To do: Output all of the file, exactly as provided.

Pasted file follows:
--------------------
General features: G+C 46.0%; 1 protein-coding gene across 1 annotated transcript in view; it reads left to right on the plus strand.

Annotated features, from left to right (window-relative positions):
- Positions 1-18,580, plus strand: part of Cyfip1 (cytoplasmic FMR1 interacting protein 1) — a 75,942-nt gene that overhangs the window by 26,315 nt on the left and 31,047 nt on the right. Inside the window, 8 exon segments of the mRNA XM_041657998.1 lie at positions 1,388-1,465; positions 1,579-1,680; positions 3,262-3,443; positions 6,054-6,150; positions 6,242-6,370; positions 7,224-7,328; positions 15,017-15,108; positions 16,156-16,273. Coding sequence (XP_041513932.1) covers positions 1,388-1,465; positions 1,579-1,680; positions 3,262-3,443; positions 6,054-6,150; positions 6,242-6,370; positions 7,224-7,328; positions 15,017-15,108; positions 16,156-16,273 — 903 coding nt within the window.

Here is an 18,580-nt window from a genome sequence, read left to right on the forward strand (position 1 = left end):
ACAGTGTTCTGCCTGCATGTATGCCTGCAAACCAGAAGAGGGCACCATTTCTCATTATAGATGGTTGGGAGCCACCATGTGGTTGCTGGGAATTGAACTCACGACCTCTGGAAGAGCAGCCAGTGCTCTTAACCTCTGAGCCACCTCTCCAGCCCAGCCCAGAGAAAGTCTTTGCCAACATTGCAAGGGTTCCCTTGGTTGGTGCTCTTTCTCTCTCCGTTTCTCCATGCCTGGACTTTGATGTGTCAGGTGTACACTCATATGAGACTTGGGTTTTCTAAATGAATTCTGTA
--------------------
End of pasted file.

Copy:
General features: G+C 46.0%; 1 protein-coding gene across 1 annotated transcript in view; it reads left to right on the plus strand.

Annotated features, from left to right (window-relative positions):
- Positions 1-18,580, plus strand: part of Cyfip1 (cytoplasmic FMR1 interacting protein 1) — a 75,942-nt gene that overhangs the window by 26,315 nt on the left and 31,047 nt on the right. Inside the window, 8 exon segments of the mRNA XM_041657998.1 lie at positions 1,388-1,465; positions 1,579-1,680; positions 3,262-3,443; positions 6,054-6,150; positions 6,242-6,370; positions 7,224-7,328; positions 15,017-15,108; positions 16,156-16,273. Coding sequence (XP_041513932.1) covers positions 1,388-1,465; positions 1,579-1,680; positions 3,262-3,443; positions 6,054-6,150; positions 6,242-6,370; positions 7,224-7,328; positions 15,017-15,108; positions 16,156-16,273 — 903 coding nt within the window.

Here is an 18,580-nt window from a genome sequence, read left to right on the forward strand (position 1 = left end):
ACAGTGTTCTGCCTGCATGTATGCCTGCAAACCAGAAGAGGGCACCATTTCTCATTATAGATGGTTGGGAGCCACCATGTGGTTGCTGGGAATTGAACTCACGACCTCTGGAAGAGCAGCCAGTGCTCTTAACCTCTGAGCCACCTCTCCAGCCCAGCCCAGAGAAAGTCTTTGCCAACATTGCAAGGGTTCCCTTGGTTGGTGCTCTTTCTCTCTCCGTTTCTCCATGCCTGGACTTTGATGTGTCAGGTGTACACTCATATGAGACTTGGGTTTTCTAAATGAATTCTGTA